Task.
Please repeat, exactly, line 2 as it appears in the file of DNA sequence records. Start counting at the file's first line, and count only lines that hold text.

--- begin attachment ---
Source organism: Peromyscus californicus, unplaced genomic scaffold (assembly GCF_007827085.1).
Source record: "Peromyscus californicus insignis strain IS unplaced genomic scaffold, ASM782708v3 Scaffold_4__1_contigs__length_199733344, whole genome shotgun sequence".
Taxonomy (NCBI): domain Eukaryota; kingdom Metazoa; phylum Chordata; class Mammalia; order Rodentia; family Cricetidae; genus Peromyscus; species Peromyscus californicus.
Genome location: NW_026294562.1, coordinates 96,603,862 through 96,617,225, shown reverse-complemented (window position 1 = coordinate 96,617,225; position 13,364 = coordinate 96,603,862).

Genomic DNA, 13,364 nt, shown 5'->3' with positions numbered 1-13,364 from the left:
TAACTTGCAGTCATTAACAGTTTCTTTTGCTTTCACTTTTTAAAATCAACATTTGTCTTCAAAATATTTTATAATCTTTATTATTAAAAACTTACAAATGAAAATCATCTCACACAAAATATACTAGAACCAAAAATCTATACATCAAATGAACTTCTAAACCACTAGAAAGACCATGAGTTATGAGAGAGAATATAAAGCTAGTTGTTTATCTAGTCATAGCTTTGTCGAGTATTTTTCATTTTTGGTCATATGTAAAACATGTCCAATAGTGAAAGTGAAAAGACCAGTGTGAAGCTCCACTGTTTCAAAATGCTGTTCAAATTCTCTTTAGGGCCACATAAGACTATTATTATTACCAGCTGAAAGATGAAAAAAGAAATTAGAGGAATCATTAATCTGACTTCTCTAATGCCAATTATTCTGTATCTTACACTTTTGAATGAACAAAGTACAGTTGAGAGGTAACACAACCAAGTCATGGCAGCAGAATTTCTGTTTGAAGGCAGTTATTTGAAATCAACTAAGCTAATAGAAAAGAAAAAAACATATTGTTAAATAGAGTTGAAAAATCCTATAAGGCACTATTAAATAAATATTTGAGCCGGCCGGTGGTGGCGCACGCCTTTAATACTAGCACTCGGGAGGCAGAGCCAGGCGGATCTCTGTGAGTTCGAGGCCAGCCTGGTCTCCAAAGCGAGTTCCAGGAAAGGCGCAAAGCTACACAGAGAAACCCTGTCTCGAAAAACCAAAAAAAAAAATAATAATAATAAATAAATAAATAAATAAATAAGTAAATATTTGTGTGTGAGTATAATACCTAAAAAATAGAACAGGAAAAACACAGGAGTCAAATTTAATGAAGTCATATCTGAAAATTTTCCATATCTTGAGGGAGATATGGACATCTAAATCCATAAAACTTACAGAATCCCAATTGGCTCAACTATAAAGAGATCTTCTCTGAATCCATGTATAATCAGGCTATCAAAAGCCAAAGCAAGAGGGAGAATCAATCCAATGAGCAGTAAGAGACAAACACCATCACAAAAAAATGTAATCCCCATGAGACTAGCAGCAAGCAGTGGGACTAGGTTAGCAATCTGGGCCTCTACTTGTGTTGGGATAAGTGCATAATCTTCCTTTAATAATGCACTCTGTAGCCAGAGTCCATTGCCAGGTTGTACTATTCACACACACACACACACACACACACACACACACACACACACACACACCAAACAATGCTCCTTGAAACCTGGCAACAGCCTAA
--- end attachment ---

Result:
Source record: "Peromyscus californicus insignis strain IS unplaced genomic scaffold, ASM782708v3 Scaffold_4__1_contigs__length_199733344, whole genome shotgun sequence".